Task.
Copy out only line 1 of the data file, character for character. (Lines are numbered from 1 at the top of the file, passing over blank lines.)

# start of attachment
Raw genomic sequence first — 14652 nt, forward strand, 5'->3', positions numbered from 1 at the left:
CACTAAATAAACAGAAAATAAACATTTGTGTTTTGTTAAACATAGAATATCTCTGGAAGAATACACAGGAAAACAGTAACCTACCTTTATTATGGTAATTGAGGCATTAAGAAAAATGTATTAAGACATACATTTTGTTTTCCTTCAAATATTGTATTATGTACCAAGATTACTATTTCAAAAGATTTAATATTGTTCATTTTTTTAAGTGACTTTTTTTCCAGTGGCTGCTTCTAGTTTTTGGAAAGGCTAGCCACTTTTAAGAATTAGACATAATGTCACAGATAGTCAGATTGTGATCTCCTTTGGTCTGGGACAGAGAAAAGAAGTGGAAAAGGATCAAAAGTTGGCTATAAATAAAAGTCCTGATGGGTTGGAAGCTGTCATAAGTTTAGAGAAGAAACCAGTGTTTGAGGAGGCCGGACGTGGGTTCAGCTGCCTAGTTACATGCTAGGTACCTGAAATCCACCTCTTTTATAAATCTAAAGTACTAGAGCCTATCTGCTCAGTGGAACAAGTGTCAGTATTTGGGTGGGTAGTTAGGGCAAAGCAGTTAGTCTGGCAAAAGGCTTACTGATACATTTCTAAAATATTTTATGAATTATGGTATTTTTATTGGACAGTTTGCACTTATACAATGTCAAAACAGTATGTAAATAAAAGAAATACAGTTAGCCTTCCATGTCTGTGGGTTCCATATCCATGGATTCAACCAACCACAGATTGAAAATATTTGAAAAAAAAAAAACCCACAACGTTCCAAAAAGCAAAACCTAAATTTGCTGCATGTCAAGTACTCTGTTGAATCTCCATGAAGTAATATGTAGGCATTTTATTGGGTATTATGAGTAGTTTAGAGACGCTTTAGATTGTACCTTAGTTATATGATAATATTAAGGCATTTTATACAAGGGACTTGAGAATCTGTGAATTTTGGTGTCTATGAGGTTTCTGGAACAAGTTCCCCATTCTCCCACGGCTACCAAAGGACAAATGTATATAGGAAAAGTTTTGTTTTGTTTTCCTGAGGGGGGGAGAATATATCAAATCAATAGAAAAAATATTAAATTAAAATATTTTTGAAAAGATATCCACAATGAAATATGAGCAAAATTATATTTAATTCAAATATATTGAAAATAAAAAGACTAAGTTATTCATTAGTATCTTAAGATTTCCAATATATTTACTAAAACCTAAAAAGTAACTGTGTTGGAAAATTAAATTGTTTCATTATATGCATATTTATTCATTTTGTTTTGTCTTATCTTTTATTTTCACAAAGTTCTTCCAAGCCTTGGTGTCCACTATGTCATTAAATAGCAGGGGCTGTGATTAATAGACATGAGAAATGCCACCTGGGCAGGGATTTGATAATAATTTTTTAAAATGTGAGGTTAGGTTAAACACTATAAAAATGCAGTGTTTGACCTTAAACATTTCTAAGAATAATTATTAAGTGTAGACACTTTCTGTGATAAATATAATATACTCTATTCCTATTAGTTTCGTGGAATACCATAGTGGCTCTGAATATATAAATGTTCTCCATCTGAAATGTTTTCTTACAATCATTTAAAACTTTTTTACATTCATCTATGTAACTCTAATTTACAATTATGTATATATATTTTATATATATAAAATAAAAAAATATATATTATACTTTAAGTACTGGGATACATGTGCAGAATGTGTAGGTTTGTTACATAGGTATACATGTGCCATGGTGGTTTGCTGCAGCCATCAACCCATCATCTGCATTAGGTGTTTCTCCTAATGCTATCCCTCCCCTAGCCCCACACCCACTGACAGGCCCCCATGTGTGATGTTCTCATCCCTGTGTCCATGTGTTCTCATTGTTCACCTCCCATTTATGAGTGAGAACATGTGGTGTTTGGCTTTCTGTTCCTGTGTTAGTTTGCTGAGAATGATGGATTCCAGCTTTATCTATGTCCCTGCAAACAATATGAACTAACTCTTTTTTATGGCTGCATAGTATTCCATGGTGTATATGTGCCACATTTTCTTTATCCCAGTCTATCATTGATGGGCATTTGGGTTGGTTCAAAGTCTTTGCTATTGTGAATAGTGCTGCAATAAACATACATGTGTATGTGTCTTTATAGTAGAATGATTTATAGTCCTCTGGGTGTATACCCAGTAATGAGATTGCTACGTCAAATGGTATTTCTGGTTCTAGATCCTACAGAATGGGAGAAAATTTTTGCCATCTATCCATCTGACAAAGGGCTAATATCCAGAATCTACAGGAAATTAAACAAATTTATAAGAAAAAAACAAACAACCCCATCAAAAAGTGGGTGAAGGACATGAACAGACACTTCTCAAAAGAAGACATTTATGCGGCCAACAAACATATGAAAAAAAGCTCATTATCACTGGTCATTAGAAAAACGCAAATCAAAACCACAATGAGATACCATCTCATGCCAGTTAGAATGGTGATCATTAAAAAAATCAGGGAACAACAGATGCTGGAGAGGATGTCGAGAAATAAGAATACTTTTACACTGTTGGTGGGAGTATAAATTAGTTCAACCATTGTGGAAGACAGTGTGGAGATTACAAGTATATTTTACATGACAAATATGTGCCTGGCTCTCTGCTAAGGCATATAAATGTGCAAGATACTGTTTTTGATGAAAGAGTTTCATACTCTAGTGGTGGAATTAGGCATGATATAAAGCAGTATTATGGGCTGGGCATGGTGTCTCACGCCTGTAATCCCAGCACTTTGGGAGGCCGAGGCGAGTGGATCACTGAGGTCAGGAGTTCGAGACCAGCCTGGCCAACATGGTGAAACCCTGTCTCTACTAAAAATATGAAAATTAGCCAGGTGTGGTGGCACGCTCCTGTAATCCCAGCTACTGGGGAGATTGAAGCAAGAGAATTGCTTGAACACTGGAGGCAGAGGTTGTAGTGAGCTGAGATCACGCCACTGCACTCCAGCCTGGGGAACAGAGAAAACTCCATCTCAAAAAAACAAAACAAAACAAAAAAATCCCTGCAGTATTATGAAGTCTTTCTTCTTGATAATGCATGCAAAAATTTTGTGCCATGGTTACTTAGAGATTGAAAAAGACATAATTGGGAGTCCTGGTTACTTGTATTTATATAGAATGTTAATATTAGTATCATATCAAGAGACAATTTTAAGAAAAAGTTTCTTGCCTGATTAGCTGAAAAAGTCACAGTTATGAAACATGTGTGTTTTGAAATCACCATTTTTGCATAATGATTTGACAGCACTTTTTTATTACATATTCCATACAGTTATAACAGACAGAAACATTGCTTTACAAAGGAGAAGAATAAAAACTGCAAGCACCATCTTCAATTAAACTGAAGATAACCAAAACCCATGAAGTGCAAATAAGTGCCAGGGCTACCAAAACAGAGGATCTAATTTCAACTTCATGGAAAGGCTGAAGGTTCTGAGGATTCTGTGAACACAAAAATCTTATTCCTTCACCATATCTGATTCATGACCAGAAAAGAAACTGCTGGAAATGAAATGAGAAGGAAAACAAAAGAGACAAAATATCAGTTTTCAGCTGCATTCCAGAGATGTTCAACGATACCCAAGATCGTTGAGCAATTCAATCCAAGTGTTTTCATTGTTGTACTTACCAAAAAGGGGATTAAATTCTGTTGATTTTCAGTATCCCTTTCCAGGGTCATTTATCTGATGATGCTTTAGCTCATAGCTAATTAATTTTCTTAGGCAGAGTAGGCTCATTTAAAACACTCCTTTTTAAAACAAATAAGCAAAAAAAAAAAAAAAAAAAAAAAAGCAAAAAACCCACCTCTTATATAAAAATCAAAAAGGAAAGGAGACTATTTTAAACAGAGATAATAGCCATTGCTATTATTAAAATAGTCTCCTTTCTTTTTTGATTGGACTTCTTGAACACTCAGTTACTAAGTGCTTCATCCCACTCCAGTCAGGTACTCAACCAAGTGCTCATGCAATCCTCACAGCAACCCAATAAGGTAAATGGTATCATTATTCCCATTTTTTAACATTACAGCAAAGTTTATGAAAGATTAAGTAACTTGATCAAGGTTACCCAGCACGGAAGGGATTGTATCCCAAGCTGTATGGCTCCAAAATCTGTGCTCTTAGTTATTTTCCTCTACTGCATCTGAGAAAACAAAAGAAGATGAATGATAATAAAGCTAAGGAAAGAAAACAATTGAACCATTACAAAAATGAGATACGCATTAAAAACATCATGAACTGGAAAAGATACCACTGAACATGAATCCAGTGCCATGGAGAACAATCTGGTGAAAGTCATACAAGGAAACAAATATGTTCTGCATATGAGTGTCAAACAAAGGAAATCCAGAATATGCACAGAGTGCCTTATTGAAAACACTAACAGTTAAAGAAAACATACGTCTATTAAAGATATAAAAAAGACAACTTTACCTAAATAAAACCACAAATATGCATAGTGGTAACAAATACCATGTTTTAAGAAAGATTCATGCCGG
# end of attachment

Raw genomic sequence first — 14652 nt, forward strand, 5'->3', positions numbered from 1 at the left: